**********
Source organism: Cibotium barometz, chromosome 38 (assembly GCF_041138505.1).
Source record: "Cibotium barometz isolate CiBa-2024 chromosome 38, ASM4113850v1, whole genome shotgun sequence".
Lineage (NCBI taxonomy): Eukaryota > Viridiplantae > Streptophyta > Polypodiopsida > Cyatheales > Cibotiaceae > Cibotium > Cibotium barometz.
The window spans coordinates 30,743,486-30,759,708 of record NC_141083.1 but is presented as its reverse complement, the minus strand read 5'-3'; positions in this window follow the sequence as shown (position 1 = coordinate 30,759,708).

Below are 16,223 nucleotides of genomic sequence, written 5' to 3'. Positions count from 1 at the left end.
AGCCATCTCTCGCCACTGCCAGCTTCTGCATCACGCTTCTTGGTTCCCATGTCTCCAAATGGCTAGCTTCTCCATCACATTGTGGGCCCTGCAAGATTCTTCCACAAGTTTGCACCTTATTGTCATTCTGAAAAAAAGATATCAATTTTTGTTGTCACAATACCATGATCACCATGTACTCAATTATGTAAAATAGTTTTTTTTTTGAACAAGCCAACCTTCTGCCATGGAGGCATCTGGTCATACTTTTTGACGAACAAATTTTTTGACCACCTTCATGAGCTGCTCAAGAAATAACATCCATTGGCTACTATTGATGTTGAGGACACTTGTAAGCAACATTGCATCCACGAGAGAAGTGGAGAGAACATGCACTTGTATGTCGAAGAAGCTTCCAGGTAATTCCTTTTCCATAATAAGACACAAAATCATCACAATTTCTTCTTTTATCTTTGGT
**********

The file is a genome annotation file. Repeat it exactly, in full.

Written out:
Source organism: Cibotium barometz, chromosome 38 (assembly GCF_041138505.1).
Source record: "Cibotium barometz isolate CiBa-2024 chromosome 38, ASM4113850v1, whole genome shotgun sequence".
Lineage (NCBI taxonomy): Eukaryota > Viridiplantae > Streptophyta > Polypodiopsida > Cyatheales > Cibotiaceae > Cibotium > Cibotium barometz.
The window spans coordinates 30,743,486-30,759,708 of record NC_141083.1 but is presented as its reverse complement, the minus strand read 5'-3'; positions in this window follow the sequence as shown (position 1 = coordinate 30,759,708).

Below are 16,223 nucleotides of genomic sequence, written 5' to 3'. Positions count from 1 at the left end.
AGCCATCTCTCGCCACTGCCAGCTTCTGCATCACGCTTCTTGGTTCCCATGTCTCCAAATGGCTAGCTTCTCCATCACATTGTGGGCCCTGCAAGATTCTTCCACAAGTTTGCACCTTATTGTCATTCTGAAAAAAAGATATCAATTTTTGTTGTCACAATACCATGATCACCATGTACTCAATTATGTAAAATAGTTTTTTTTTTGAACAAGCCAACCTTCTGCCATGGAGGCATCTGGTCATACTTTTTGACGAACAAATTTTTTGACCACCTTCATGAGCTGCTCAAGAAATAACATCCATTGGCTACTATTGATGTTGAGGACACTTGTAAGCAACATTGCATCCACGAGAGAAGTGGAGAGAACATGCACTTGTATGTCGAAGAAGCTTCCAGGTAATTCCTTTTCCATAATAAGACACAAAATCATCACAATTTCTTCTTTTATCTTTGGT